Amateur image-wrangler reveals stitched snap of Saturn's splendour
Magnificent mosaic from NASA's Cassini shots
Gordan Ugarkovic constructed the view from "12 image footprints with red, blue and green filters from Cassini's imaging science subsystem", NASA explains.
As his impressive Flickr collection shows, Ugarkovic has been teasing Cassini snaps for a while, after finding himself "somewhat underwhelmed by the frequency the Cassini Imaging Team releases color composites".
He elaborates: "The images you see here are (more or less) calibrated images that were released to the Planetary Data System, they are not raw jpeg processed images that immediately appear on the mission website as they're downlinked from the spacecraft.
"The downside of the PDS is the data releases are delayed about 9 months in order to give the imaging team priority over analyzing data (hey, they built the cameras!). Other than that, the PDS data allow more accurate reconstruction of colors and brightnesses over the histogram-stretched jpeg images."
Cassini launched in October 1997, completed its initial mission "to explore the Saturn System" in June 2008 and was subsequently granted two mission extensions, the second of which will see it snapping the ringed planet until 2017.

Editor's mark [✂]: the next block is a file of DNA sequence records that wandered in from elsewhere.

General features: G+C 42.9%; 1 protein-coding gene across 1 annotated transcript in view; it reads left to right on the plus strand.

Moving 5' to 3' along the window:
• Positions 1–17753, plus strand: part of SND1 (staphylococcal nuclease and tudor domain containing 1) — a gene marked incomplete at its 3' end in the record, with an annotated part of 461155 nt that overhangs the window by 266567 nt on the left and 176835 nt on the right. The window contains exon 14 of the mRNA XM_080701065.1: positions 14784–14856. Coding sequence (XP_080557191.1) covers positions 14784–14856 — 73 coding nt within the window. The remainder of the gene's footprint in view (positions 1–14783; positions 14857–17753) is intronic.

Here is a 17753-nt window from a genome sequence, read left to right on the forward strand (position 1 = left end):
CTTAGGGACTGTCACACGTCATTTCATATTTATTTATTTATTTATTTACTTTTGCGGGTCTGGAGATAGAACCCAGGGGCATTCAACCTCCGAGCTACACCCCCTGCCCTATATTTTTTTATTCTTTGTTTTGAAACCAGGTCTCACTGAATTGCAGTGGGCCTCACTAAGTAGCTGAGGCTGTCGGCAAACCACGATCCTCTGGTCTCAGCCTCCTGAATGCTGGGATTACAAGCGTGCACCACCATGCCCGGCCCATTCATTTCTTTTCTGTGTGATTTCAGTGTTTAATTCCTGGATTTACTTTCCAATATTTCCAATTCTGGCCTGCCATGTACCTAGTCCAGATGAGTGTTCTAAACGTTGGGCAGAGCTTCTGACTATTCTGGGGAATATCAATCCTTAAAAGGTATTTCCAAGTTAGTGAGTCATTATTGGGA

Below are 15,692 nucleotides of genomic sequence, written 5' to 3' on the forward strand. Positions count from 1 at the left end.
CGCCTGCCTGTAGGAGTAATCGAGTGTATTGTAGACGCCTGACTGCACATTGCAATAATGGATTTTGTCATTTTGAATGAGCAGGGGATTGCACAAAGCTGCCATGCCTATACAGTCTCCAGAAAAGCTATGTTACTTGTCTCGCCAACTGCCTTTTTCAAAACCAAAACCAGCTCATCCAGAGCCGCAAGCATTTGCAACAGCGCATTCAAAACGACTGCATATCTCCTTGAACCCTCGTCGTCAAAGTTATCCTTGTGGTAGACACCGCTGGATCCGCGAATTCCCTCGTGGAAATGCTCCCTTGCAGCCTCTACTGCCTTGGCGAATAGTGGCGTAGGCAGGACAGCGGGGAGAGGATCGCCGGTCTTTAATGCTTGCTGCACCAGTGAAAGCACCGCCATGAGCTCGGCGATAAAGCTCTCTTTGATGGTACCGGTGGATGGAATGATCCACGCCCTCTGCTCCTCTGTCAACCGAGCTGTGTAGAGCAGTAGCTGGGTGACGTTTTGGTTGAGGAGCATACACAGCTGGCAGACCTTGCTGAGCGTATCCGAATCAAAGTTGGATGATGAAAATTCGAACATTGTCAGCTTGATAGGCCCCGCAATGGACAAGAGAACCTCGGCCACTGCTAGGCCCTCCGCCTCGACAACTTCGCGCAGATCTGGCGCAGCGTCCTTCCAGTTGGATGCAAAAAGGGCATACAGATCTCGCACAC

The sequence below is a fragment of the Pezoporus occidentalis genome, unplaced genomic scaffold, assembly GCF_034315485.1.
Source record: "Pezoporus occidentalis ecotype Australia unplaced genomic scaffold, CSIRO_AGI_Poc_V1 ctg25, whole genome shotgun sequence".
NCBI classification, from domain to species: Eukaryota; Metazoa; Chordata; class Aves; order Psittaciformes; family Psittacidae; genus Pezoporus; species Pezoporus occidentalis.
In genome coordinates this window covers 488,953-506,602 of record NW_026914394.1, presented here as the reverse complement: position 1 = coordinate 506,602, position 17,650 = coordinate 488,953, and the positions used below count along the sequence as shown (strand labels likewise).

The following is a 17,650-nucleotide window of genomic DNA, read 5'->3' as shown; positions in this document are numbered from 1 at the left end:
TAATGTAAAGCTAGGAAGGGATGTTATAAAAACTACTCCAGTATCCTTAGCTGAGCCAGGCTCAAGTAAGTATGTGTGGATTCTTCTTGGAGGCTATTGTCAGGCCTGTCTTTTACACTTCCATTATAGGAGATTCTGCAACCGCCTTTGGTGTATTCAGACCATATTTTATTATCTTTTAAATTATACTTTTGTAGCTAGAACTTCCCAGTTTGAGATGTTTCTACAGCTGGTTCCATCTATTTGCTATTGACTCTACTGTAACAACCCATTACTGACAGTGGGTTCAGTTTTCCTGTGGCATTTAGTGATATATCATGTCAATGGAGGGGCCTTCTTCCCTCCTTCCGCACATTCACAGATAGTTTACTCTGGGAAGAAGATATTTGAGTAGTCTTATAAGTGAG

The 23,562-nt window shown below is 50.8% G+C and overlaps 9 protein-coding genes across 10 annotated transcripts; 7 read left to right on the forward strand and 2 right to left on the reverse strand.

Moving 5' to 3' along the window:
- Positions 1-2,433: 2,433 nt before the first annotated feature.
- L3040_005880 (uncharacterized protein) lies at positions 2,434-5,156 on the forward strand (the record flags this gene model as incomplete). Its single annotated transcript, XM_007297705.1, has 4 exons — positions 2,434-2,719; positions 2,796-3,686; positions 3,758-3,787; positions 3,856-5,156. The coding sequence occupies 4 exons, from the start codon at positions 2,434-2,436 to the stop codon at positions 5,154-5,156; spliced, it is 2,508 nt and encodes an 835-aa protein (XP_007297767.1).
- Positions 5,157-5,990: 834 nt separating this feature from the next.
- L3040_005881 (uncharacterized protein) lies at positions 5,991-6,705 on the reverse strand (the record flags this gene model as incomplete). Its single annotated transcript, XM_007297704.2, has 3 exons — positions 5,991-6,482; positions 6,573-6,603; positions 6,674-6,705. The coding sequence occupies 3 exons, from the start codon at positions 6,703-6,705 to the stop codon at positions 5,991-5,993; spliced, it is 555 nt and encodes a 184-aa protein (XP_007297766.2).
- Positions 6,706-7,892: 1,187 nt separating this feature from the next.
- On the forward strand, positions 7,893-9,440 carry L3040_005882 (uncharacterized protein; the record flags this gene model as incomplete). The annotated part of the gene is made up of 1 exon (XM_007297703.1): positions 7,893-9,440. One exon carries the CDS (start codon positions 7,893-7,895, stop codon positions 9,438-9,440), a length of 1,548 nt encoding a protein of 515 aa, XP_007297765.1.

The spacecraft's Imaging Science Subsystem (ISS) packs a wide-angle camera (200mm lens, 3.5 degree field of view) and a narrow-angle camera (2000mm lens, 0.35 degree field of view), each with a "CCD detector consisting of a 1024 square array of pixel".
Each camera has "two filter wheels designed to take images at specific wavelengths of light". As in the case of Ugarkovic's mosaics, combining red, green and blue pictures provides a full-colour image.
Since Cassini dispatches Earthwards "an average of 2,700 raw images a month", Ugarkovic has plenty of material to keep him busy for the foreseeable future. ®
Sponsored: The Nuts and Bolts of Ransomware in 2016